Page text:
The NUJ provided a dossier of evidence to the BBC's review of its policies and processes relating to bullying and harassment, a process headed by Dinah Rose QC. The request for confidential evidence by the NUJ resulted in a huge response from BBC journalists past and present. It revealed a "shocking" picture of widespread and entrenched bullying and harassment, alongside a sustained failure by BBC management to deal with the perpetrators. It is clear that whilst the problem is an entrenched one, it has worsened in the wake of the cuts taking place.
The BBC has refused the unions’ call for a six-month moratorium to discuss the impact of the DQF cuts and the BBC's failure in parts of the organisation to put in place an agreed redeployment scheme. Tony Hall, the new director general is due to take up his post in April.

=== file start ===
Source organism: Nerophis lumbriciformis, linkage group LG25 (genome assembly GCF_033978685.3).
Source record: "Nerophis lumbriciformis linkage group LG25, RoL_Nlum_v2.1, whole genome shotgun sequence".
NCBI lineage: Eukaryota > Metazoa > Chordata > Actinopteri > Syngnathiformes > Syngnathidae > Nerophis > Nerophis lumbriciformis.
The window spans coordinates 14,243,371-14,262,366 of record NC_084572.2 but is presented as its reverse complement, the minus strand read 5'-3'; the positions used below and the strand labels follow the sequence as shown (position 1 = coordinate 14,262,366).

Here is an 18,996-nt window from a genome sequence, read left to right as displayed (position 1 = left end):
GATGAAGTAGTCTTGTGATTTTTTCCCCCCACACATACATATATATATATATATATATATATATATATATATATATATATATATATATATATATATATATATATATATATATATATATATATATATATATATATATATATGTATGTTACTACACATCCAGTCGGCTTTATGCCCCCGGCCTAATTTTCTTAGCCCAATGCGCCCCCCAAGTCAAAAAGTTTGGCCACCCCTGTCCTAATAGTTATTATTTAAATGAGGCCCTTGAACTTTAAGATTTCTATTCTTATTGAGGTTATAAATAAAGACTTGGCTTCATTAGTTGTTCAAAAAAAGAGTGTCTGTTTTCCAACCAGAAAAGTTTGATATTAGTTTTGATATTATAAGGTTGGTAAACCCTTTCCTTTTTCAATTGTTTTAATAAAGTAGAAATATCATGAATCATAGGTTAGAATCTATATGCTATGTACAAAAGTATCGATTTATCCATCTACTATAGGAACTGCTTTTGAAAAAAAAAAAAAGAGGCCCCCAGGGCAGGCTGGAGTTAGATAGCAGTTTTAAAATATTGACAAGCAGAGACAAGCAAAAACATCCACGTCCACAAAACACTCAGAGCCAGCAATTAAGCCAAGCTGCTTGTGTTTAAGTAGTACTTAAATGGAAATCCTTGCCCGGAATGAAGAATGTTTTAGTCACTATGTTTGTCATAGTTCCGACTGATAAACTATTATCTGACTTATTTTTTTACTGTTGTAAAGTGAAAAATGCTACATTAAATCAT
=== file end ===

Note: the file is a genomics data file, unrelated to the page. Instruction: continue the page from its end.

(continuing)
Sue Harris, NUJ national broadcasting organiser said that talks with the BBC had made some progress on a new IT system that will help the redeployment system. She said: "It makes sense to have a moratorium on the cuts while we are sorting out these problems. There needs to be a proper assessment of the issues and appropriate action to ensure that the price of DQF is not people's health and well-being at work.”
Under DQF the BBC will cut its budget by 20 per cent, resulting in 2,000 job losses, many from core programming. The BBC has already lost more than 7,000 jobs since 2004. This is because former director general Mark Thompson agreed to freeze the BBC licence until 2017 while taking on an extra £340 million in spending commitments, including the World Service and roll-out of fast broadband.